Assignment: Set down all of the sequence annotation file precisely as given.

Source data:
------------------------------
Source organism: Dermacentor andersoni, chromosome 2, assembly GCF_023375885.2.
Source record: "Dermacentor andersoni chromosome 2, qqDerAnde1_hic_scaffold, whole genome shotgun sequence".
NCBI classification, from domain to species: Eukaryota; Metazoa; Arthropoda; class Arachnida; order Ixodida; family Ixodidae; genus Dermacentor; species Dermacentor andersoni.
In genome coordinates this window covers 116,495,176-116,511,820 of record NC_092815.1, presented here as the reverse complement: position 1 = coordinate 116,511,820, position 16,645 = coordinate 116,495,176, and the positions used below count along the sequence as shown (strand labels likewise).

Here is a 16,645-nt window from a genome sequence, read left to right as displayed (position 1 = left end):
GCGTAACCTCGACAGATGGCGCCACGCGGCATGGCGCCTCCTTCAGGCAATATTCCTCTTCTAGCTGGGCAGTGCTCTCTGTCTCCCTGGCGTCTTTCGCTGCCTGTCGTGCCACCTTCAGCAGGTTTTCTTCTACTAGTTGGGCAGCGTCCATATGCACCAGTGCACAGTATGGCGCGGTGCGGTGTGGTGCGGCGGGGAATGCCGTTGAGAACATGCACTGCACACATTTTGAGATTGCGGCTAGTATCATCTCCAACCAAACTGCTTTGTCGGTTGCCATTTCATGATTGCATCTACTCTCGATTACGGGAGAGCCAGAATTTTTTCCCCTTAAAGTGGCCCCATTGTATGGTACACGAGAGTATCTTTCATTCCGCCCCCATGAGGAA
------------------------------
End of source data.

Source organism: Dermacentor andersoni, chromosome 2, assembly GCF_023375885.2.
Source record: "Dermacentor andersoni chromosome 2, qqDerAnde1_hic_scaffold, whole genome shotgun sequence".
NCBI classification, from domain to species: Eukaryota; Metazoa; Arthropoda; class Arachnida; order Ixodida; family Ixodidae; genus Dermacentor; species Dermacentor andersoni.
In genome coordinates this window covers 116,495,176-116,511,820 of record NC_092815.1, presented here as the reverse complement: position 1 = coordinate 116,511,820, position 16,645 = coordinate 116,495,176, and the positions used below count along the sequence as shown (strand labels likewise).

Here is a 16,645-nt window from a genome sequence, read left to right as displayed (position 1 = left end):
GCGTAACCTCGACAGATGGCGCCACGCGGCATGGCGCCTCCTTCAGGCAATATTCCTCTTCTAGCTGGGCAGTGCTCTCTGTCTCCCTGGCGTCTTTCGCTGCCTGTCGTGCCACCTTCAGCAGGTTTTCTTCTACTAGTTGGGCAGCGTCCATATGCACCAGTGCACAGTATGGCGCGGTGCGGTGTGGTGCGGCGGGGAATGCCGTTGAGAACATGCACTGCACACATTTTGAGATTGCGGCTAGTATCATCTCCAACCAAACTGCTTTGTCGGTTGCCATTTCATGATTGCATCTACTCTCGATTACGGGAGAGCCAGAATTTTTTCCCCTTAAAGTGGCCCCATTGTATGGTACACGAGAGTATCTTTCATTCCGCCCCCATGAGGAA